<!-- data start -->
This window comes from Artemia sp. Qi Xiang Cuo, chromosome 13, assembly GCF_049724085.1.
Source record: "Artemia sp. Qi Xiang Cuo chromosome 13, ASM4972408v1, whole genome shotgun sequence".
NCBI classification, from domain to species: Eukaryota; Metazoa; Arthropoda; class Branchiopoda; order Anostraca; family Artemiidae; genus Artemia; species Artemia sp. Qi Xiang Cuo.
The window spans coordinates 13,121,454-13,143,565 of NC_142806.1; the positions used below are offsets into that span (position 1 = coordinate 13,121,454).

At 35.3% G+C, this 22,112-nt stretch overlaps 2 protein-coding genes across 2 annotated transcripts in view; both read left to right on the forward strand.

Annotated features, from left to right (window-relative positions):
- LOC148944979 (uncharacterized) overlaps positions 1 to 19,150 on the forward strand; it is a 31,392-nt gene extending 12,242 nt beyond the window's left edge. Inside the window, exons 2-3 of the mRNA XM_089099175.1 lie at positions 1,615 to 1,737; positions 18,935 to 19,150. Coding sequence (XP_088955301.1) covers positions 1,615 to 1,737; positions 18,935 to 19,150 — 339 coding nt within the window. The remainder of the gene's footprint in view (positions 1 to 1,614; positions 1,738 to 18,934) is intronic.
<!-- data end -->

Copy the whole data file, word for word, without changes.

This window comes from Artemia sp. Qi Xiang Cuo, chromosome 13, assembly GCF_049724085.1.
Source record: "Artemia sp. Qi Xiang Cuo chromosome 13, ASM4972408v1, whole genome shotgun sequence".
NCBI classification, from domain to species: Eukaryota; Metazoa; Arthropoda; class Branchiopoda; order Anostraca; family Artemiidae; genus Artemia; species Artemia sp. Qi Xiang Cuo.
The window spans coordinates 13,121,454-13,143,565 of NC_142806.1; the positions used below are offsets into that span (position 1 = coordinate 13,121,454).

At 35.3% G+C, this 22,112-nt stretch overlaps 2 protein-coding genes across 2 annotated transcripts in view; both read left to right on the forward strand.

Annotated features, from left to right (window-relative positions):
- LOC148944979 (uncharacterized) overlaps positions 1 to 19,150 on the forward strand; it is a 31,392-nt gene extending 12,242 nt beyond the window's left edge. Inside the window, exons 2-3 of the mRNA XM_089099175.1 lie at positions 1,615 to 1,737; positions 18,935 to 19,150. Coding sequence (XP_088955301.1) covers positions 1,615 to 1,737; positions 18,935 to 19,150 — 339 coding nt within the window. The remainder of the gene's footprint in view (positions 1 to 1,614; positions 1,738 to 18,934) is intronic.